- Think of what you want out of life….not how much you can get done. Assess all your activities. If they add to your life, keep them. If not, eliminate them whenever possible.
- Understand your body clock. It’s irregular and not as uniform as time from a clock. Identify its peak times. That is when to schedule especially difficult work.
- Don’t crowd every minute with some task. If you do, tension rises and effectiveness declines.
- Slow down. Don’t be addicted to rushing. Ask, “Why am I rushing? What will hap-en if I don’t?” Know the difference between necessary haste and impatience.
- Subtract an old activity when you add a new one.
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- Have you read and followed directions carefully?
- Are you taking short cuts that are confusing you?
- Are you using your book properly?
- Read the directions aloud….now do they make sense?
- Have you tried making a picture, table, graph, or diagram to represent the known facts and relationships?
- Have you tried to sold a similar, but less difficult problem?
- Have you checked the glossaries, the table of contents or the indexes for help?
- Did you copy the words or numbers correctly?
- Are you trying to do too much of the work in your head?
- Have you checked for careless mistakes?
We don’t know where we got this wonderful reminder….but it is something we wish we could remember when pressures get too great.
Relieve stress by understanding which brain hemisphere is stressed. If you feel depressed or emotionally overwrought, your stress is in the right hemisphere….the creative, emotional, holistic side.
What to do: Switch to your matter-of-fact left hemisphere by doing math, writing factual prose or organizing. The emotional right brain will calm down.
If you feel time-stressed and overburdened, the left hemisphere is involved. Switch to your right brain by singing or playing a sport.
Any teacher can take a child to the classroom, but not every teacher can make him learn. He will not work joyously unless he feels that liberty is his, whether he is busy or at rest; he must feel the flush of victory and the heart-sinking of disappointment before he takes, with a will, the tasks distasteful to him and resolves to dance his way bravely through a dull routine of textbooks.
In the fast-paced world in which we live, adults often are hard pressed to find the time to work, manage a household, raise a family and pursue leisure activities….all within the confines of a 24 – hour day. Children are no different. Between going to school, doing homework, working part time, visiting with friends, attending athletic practice, participating in school clubs, taking music or dance lessons, doing household chores and watching a favorite television……a child can find himself without a minute to spare during a typical day.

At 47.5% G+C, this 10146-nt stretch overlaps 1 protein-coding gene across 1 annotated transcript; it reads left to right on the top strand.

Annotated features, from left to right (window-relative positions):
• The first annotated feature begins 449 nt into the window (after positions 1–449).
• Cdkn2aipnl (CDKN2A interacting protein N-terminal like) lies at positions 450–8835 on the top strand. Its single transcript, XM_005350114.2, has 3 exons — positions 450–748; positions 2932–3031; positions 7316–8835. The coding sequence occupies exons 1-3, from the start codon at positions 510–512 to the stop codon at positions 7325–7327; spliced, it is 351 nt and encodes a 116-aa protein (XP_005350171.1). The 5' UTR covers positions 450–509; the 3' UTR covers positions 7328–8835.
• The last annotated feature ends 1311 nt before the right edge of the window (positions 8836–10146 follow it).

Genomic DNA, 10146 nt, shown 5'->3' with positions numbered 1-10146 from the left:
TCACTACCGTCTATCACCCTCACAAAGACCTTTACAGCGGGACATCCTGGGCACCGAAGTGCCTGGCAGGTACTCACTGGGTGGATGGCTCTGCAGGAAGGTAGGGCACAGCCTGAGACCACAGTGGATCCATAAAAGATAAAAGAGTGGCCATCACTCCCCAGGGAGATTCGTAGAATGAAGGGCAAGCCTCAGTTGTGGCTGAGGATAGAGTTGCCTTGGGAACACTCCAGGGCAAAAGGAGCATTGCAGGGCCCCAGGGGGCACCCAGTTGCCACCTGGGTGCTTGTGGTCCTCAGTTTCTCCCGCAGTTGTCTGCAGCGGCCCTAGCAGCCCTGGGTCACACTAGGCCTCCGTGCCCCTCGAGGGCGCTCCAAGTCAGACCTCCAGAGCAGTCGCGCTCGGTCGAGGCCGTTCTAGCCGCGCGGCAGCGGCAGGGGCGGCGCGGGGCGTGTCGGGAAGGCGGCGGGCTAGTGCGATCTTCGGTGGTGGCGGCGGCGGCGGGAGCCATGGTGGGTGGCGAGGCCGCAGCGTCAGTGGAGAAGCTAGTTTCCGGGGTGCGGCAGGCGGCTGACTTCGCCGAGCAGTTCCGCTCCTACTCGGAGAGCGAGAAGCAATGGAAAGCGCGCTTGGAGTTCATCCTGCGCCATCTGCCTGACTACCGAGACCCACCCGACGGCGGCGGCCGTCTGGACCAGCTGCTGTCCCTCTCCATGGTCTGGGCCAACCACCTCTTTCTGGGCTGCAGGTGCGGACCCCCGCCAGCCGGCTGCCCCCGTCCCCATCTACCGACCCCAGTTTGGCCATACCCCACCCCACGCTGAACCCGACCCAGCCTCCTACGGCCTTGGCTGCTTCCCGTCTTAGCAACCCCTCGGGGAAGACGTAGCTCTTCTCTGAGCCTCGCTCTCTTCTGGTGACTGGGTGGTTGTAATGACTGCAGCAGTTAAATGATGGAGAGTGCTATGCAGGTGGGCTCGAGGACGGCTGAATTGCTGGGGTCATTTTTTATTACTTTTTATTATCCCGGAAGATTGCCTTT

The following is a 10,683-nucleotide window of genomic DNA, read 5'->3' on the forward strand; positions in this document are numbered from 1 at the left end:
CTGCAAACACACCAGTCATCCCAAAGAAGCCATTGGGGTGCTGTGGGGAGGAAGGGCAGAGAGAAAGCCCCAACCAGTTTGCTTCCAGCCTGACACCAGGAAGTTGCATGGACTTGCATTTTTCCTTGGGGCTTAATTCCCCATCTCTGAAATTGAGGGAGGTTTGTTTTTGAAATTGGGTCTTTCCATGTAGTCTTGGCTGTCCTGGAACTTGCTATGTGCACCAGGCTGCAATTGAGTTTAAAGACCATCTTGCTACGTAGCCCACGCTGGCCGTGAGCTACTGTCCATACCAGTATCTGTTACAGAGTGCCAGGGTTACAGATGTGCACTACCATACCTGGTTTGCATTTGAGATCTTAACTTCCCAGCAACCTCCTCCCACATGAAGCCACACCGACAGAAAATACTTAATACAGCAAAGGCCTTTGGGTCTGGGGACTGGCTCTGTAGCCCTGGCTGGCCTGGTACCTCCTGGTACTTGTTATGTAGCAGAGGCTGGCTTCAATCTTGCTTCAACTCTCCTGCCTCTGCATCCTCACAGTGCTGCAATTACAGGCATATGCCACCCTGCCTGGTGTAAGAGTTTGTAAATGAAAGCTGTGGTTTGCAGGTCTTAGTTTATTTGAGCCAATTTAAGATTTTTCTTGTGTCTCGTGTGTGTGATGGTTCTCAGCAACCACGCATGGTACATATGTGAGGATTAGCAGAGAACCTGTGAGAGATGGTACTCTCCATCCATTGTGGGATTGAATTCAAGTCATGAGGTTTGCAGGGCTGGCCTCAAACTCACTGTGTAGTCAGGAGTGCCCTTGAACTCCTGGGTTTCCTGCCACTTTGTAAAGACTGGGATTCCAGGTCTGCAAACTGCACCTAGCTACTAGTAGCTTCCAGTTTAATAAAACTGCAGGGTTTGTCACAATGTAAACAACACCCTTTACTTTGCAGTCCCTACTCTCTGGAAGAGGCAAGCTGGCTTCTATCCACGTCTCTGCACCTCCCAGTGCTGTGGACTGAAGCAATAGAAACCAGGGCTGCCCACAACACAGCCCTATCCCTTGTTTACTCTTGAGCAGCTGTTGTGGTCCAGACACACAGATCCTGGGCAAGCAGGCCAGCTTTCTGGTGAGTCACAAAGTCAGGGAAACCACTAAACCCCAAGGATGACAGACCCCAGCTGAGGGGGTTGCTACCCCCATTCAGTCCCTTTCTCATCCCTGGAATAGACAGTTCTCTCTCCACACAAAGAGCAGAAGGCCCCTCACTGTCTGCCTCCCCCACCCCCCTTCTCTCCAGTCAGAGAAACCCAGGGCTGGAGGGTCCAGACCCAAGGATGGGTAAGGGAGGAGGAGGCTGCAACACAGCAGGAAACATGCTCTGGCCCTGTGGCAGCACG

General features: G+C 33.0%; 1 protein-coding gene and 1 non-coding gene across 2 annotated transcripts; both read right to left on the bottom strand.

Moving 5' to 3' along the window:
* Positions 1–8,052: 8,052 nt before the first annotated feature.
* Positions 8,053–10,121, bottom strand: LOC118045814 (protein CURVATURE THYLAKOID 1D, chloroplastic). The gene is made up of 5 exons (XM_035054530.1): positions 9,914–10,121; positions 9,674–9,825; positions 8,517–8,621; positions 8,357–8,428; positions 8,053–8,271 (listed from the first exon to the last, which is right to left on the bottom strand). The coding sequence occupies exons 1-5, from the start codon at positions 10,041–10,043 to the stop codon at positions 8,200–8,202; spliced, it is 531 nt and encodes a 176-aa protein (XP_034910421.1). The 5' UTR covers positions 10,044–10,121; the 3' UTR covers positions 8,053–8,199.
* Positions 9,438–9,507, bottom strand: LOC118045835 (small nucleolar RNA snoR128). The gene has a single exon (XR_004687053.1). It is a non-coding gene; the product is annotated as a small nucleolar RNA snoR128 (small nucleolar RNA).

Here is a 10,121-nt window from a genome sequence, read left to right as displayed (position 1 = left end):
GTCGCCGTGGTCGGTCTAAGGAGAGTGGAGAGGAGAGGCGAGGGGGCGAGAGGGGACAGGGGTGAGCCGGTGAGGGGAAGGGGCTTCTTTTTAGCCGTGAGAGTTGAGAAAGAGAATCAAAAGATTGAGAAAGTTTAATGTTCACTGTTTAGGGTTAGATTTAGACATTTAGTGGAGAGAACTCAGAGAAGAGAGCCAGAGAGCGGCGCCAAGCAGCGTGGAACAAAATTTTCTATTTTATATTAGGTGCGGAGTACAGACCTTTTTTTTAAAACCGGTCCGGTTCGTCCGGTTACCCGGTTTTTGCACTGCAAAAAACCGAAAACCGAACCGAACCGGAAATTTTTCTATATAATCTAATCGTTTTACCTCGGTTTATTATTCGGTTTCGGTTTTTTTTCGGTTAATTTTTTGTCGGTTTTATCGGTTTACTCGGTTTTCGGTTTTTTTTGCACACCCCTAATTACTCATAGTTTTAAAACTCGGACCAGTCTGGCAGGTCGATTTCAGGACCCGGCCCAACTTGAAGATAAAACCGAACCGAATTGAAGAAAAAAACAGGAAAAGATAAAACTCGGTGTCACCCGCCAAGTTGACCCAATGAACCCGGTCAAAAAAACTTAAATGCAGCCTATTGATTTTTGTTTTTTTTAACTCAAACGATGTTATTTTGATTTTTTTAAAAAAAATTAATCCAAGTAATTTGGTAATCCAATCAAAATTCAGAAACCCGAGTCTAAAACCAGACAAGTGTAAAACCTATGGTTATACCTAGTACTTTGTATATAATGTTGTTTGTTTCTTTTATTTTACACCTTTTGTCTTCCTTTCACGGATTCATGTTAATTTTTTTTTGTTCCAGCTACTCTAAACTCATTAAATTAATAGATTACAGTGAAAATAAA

Children need their parents’ help in learning how to organize their time. By equipping them with some vital time management skills now, they will be better prepared to meet the increasing demands placed on their lives as they grow older.
- Weekly chart. Map out a schedule each week, with specific times allotted for school, homework, work, chores, extracurricular activities, television, dating and going out with friends.
- Permanent work space. By mid-elementary age, your child should have his own palace for studying.
- Organized notebooks.
- Regular homework time
- Learning comes first. If your child starts producing incomplete assignments, neglecting his homework or slacking off in his grades, it is time to make hip drop some activities. If schoolwork improves, he can resume the disrupted activity.
Do not let your child over structure her time after school and on weekends. Children need a few moments to wind down between activities. Encourage them to have a healthy snack, listen to music or read a magazine before rushing off to soccer practice or a music lesson. Remember that part of the joy in being young is the freedom to do nothing at all.
- Challenge the process. Leaders search for opportunities, experiment and take risks.
- Inspire a shared vision. Leaders envision the future and enlist the support of others to share and achieve that vision.